Eddie Lampert’s last-ditch moves to save Sears have been lambasted by workers' rights groups, the company’s unsecured creditors and bankruptcy experts alike.
The latest stakeholder to come out swinging: the pension insurer for the U.S. government.
The Pension Benefit Guaranty Corp. during the weekend came out against Lampert’s proposed $5.2 billion bid for the struggling retailer. In papers filed in U.S. Bankruptcy Court on Saturday, the PBGC specifically pointed to a $1.7 billion funding gap that, the corporation says, Lampert’s bid doesn’t account for.
Plus, bankruptcy experts say Sears could become the latest example among retailers and other companies that, once thrown into bankruptcy, have their pension plans wiped cleaned.
When companies file for bankruptcy, it has become common for them to shed pension plans they can’t fund, said Larry Perkins, a bankruptcy expert and chief executive of SierraConstellation Partners. That’s one reason the PBGC exists in the first place: to protect pensioners.
“Overwhelmingly, they’re left holding the bag,” Perkins said.
Earlier this month, Sears avoided a total shutdown after Lampert won a bankruptcy auction for Sears Holdings Corp. Lampert had upped his offer to $5.2 billion as part of a pitch to keep about 400 stores open nationwide — and spare 45,000 jobs. The proposal was made through Lampert’s hedge fund, ESL Investments. ESL declined to comment.
Lampert’s proposal still has to be approved by the bankruptcy court. A hearing is set for Feb. 4.
The PBGC often steps in for underfunded pension plans when companies can’t pay. The agency funds itself with insurance premiums paid by pension funds, not taxpayer money.
On Jan. 18, the PBGC said it would take over some of Sears’s defined-benefit pension plans covering 90,000 people and which are 64 percent funded, the Wall Street Journal reported. By making up the difference, PBGC is Sears’s largest unsecured creditor.
To help protect the Sears pension plans, the PBGC negotiated an agreement with Sears that included a stake in the Kenmore and DieHard brands. It said that if Lampert’s bid is approved, the sale would undercut its interests in those brands and their royalty payments.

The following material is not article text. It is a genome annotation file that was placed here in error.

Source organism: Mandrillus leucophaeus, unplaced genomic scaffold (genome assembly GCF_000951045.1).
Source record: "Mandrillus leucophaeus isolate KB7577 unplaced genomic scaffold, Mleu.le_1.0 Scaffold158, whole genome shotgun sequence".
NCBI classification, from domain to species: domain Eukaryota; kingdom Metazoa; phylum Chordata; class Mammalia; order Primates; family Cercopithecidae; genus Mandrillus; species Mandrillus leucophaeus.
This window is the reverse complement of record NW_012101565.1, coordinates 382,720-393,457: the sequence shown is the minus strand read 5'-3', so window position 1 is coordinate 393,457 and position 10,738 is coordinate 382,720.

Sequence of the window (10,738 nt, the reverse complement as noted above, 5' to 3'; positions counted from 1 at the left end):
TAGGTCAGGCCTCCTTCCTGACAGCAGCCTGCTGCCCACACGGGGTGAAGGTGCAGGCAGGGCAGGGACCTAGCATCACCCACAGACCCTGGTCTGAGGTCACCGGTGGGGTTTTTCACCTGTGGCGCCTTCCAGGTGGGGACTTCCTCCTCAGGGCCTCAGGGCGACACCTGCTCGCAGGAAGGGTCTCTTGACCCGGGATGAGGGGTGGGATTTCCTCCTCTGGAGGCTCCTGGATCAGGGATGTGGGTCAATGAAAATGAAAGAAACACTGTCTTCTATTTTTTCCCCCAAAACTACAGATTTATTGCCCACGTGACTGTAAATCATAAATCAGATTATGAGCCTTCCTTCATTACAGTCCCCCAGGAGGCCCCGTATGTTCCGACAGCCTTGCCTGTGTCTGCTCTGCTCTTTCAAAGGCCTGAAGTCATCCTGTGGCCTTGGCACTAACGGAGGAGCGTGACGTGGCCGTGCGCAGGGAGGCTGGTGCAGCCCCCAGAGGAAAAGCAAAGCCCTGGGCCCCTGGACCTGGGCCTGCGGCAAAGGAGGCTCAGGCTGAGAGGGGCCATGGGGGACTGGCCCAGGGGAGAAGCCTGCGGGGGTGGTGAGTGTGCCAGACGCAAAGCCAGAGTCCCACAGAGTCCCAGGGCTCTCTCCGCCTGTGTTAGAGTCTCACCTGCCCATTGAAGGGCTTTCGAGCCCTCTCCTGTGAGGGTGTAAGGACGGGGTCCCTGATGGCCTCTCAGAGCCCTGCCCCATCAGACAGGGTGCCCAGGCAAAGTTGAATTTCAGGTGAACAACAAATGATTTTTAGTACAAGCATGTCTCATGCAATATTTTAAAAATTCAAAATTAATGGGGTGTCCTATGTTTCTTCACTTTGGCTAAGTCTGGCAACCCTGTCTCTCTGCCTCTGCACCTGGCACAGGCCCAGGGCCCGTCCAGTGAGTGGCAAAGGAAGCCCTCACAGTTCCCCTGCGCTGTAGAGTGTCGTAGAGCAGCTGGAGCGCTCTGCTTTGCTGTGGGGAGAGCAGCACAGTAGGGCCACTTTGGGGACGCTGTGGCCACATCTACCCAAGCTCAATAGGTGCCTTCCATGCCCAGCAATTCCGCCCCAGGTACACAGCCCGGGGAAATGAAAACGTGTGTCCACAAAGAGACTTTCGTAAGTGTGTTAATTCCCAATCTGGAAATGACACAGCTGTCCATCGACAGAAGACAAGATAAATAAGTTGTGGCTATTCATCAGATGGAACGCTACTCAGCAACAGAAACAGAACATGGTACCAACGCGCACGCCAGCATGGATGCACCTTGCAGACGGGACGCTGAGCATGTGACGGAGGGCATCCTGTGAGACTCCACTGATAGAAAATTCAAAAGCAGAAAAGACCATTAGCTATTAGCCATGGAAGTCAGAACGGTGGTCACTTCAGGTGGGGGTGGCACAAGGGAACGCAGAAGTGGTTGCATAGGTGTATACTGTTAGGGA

Sears filed for bankruptcy in October, prompting calls for the 126-year-old company to finally meet its end. Despite Lampert’s moves to keep the chain alive, the company’s unsecured creditors have cautioned against an attempted revival that might only cause more harm. On Jan. 17, the lawyers for a committee of Sears' unsecured creditors asked a judge for permission to sue Lampert and ESL Investments over the company’s demise.
“ESL’s current bid to ‘save the company’ is nothing but the final fulfillment of a years-long scheme to deprive Sears and its creditors of assets and its employees of jobs while lining Lampert’s and ESL’s own pockets,” the lawyers wrote.
The PBGC’s criticism is unlikely to have any effect on whether the sale goes through, Perkins said. The PBGC is in line behind many other secured lenders and claimants that, in the bankruptcy process, take priority.
But when it comes to advocating for workers, Perkins said there’s still “a shakedown value” in the PBGC making its voice heard.
“What they’re saying is that . . . [Lampert] is benefiting out of this thing, and we need to benefit more than we are,” Perkins said.
Workers and activists groups have kept up pressure on private equity firms to pay severance.
In November, Kohlberg Kravis Roberts and Bain Capital announced that each had committed $10 million to a fund for laid-off Toys R Us workers. The amount pledged was well below the $75 million a workers' rights group said was owed to the former employees. But the fund was still considered rare among private-equity-backed companies that file for bankruptcy.
Generally it works the other way: When Marsh Supermarkets filed for bankruptcy in 2017, its owner — the private-equity firm Sun Capital — left more than $80 million in debts to workers' severance and pensions unpaid.
Now advocates are pressuring Sears to protect its own pension plans.
“Money set aside for pensions is not a liability — it’s a duty and promise to hard-working people,” said Lily Wang, an organizer with the labor group Rise Up Retail. “Wall Street firms assume that responsibility when they buy companies, and that doesn’t change just because they run it into the ground.”
Bruce Miller, 56, had worked at Sears for nearly 36 years before he was laid off from his New Jersey store in June. After losing his job, he lost his house as well. He’s worried that Lampert isn’t going to fund pension plans for him and his fellow workers.
He’s afraid of Lampert sending one message: “There’s no more money in the pension plan. You’re out of luck.”